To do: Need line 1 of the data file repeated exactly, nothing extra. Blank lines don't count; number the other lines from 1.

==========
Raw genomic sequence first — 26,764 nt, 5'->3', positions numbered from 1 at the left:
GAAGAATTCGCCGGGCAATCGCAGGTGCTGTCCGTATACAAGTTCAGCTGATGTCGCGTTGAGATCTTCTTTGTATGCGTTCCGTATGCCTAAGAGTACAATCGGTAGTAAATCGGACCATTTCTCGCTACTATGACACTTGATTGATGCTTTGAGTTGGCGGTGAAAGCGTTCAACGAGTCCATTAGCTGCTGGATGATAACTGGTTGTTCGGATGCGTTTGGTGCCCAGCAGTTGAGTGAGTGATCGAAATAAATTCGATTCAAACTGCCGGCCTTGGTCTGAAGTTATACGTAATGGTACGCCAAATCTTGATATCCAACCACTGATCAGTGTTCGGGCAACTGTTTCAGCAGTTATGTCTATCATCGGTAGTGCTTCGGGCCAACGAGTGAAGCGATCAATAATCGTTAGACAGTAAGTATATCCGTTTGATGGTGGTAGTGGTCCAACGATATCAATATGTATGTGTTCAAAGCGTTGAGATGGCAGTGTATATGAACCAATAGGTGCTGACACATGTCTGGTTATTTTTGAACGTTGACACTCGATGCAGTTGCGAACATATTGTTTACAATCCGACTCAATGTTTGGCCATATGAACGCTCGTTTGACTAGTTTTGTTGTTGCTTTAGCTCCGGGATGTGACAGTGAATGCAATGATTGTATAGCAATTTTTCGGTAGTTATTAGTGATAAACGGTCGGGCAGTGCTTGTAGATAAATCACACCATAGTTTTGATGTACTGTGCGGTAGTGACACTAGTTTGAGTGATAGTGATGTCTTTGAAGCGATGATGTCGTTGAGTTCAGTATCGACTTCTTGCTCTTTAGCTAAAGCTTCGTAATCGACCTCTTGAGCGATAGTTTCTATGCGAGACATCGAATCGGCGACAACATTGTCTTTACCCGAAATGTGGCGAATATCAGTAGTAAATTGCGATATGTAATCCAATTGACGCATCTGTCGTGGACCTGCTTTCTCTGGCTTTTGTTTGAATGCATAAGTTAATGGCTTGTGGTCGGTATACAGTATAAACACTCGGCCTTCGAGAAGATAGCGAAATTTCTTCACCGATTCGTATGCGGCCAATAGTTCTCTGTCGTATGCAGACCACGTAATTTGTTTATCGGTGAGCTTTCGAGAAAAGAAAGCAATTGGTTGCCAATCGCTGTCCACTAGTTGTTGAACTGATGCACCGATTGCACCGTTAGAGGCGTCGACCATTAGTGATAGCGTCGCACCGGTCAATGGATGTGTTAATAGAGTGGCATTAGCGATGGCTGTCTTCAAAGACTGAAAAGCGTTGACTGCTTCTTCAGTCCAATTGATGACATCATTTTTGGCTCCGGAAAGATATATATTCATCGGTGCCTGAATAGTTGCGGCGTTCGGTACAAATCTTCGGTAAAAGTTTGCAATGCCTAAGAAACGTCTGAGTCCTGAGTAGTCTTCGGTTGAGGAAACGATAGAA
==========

Raw genomic sequence first — 26,764 nt, 5'->3', positions numbered from 1 at the left: